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The Breath of a Wok Hardcover – September 2, 2004
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From Publishers Weekly
Among Chinese cookbooks, this one is unusual. It doesn't strive for comprehensiveness or focus on a regional cuisine. Instead, it analyzes that sacred object of the Chinese kitchen: the wok. The wok's "breath" is the heat rising from the sizzling instrument as a dish is finished, but also much more, according to Young (The Wisdom of the Chinese Kitchen). She offers a profound meditation on the wok's spiritual place, as well as its history and uses. As such, the book may be appreciated as a work of food scholarship as well as a cookbook. Nearly half of it concerns wok arcana, from an assessment of the best wok for a home kitchen to half a dozen "recipes" for seasoning a new wok (like Mr. Wen's Chinese Chive Rub). Naturally, the majority of the recipes are for stir-fries, such as the familiar Kung Pao Chicken. Usually, Young takes great care to attribute her recipes to her sources (e.g., Mary Chau's Shanghai-Style Snow Cabbage and Edamame). Those sources are refreshingly varied, including home cooks, like the author's many female relations, and well-known names like Martin Yan and writer Amy Tan. Although this is by no means a definitive Chinese cookbook, its elegance and meditative outlook make it a welcome gift. Photos.
Copyright © Reed Business Information, a division of Reed Elsevier Inc. All rights reserved.
In the 1970s the wok burst into the American consciousness, along with the flurry of interest in all things Chinese inaugurated by Nixon's memorable trip to Beijing. Today, plenty of American kitchens have a wok of some sort, but cooks may not know how to use the implement properly. Young and Richardson set out to remedy that with this comprehensive treatise on wok cookery. More than 50 pages of text cover the manufacture, selection, and the seasoning of a new wok, a process for which Chinese chives turn out to be indispensable. Once technical concerns are overcome, the wok can finally be put to use to create "wok hay," the special, unique flavor achieved by the truly practiced cook. Young's recipes reflect a very personal repertoire that originates from dishes cooked within her extended family. Recipes, sorted into groups by cooking style, use generally available staple Chinese ingredients and a wide spectrum of fresh meats and vegetables. This practical, smart, and savory collection of lore and recipes promises to set off a rebirth of Chinese cooking in American kitchens. Mark Knoblauch
Copyright © American Library Association. All rights reserved
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The first 50 or so pages focus on the history of the wok, the different types of woks, etc. and it's all interesting reading; the book also provides very useful context for selecting/buying a wok. Grace Young offers many tips on how to cure/season a wok, how to maintain a wok, and how to bring a dead wok "back to life". The book then explains the principles of stir-frying, and there are a few really critical techniques that explained very clearly, e.g. hot wok/cold oil, "swirling-in" liquids, the importance of using ingredients that are dry, how much protein/veggies you can put into a wok, etc. - all these principles work together to provide that wonderful "sear" that comes from proper wok technique. Once you have these principles down, it's easy to experiment and make your own creations in the kitchen. The techniques make all the difference between wok dishes that are just "okay" and "wow!"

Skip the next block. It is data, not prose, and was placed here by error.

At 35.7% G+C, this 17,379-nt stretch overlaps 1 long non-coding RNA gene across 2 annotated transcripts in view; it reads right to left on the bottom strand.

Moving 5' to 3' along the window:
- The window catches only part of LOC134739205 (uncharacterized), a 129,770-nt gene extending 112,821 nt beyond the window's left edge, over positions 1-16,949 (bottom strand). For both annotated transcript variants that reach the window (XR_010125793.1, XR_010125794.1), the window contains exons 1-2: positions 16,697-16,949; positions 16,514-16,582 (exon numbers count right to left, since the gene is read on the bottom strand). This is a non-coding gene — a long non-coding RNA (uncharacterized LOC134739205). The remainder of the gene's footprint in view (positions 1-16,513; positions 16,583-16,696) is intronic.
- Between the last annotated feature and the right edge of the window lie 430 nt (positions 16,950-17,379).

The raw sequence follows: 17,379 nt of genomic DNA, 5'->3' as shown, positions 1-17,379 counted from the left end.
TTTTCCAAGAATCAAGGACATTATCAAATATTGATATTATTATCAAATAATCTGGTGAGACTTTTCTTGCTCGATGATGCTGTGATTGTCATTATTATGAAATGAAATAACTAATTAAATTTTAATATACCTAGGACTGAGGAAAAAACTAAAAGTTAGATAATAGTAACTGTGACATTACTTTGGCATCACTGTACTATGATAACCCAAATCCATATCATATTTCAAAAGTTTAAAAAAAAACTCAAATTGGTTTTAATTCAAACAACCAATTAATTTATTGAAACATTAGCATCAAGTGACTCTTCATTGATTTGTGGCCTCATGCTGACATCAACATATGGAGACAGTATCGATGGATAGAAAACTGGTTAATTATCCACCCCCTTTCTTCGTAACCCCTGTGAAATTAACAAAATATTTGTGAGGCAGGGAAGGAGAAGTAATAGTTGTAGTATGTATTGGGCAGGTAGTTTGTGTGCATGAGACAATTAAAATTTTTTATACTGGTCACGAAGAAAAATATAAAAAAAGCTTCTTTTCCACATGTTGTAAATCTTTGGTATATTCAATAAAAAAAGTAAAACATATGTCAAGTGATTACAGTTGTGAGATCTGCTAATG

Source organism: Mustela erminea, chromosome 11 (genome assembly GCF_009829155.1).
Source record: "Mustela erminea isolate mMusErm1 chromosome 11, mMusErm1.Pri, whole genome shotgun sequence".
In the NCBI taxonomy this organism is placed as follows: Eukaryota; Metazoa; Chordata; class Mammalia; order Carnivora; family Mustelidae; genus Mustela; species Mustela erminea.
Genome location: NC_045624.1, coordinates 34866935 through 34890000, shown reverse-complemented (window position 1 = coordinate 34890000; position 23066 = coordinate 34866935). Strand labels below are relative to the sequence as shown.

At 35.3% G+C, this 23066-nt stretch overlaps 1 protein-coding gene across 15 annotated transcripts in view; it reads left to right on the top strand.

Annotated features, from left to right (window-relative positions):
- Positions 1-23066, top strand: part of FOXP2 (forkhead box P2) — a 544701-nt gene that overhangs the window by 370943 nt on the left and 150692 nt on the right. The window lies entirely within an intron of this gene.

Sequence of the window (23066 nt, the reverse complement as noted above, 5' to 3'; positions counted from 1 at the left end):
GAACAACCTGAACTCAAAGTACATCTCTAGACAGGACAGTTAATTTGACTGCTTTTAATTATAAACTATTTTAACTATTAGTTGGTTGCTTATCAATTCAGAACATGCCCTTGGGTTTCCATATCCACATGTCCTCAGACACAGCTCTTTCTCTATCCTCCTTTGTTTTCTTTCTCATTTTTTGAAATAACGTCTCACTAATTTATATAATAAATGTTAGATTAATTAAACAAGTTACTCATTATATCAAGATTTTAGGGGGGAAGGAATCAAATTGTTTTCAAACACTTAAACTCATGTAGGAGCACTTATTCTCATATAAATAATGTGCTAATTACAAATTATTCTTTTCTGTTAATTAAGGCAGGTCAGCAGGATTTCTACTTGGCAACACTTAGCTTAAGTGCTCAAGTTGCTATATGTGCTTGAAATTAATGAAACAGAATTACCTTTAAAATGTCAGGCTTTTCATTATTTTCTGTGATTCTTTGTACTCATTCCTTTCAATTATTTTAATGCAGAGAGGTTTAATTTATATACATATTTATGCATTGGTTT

While this book isn't chock-full of recipes, it has some real gems, such as Chicken with Sichuan Peppercorns and Uncle Lang's Pan-Fried Sea Bass (which I've made with Salmon as well as Halibut). I've served the Chicken with Sichuan Peppercorns to guests several times, and it consistently gets RAVE reviews. A few ingredients in the book can be hard to find, especially if you're not in an urban area, but most can be found in Asian markets.
This is the first of Grace Young's cookbooks that I bought, and it's had a big impact on what goes on in my kitchen. Before I got this book, my wok was something I used a few times a year, now I find myself using the wok for things well beyond Asian cooking; a properly-seasoned wok makes for quick cooking and easy clean-up, it's a very handy tool once you know how it "works".
If you're a newcomer to the sport of stir-frying, and you'd like to dive in and learn how to cook with a wok so that you get really tasty dishes, I highly recommend this book.
Long story short, I bought this book on a whim and WOW, what a book. It has instructions on how to purchase a wok, how to care for one, and numerous authentic Chinese recipes for cooking with one (and some even without). The book also has great pictures and details about the history of the wok and how it ties into Chinese culture. I have really enjoyed reading the book and cooking some of the recipes. If you are looking for an informative look into the history of the wok along with modern practical advice on how to cook with a wok (it even has pictures of condiments so you can find them at your local Asian grocery mart!!) - you cannot go wrong with this book.
This will be one of the books I'll be using for the rest of my life.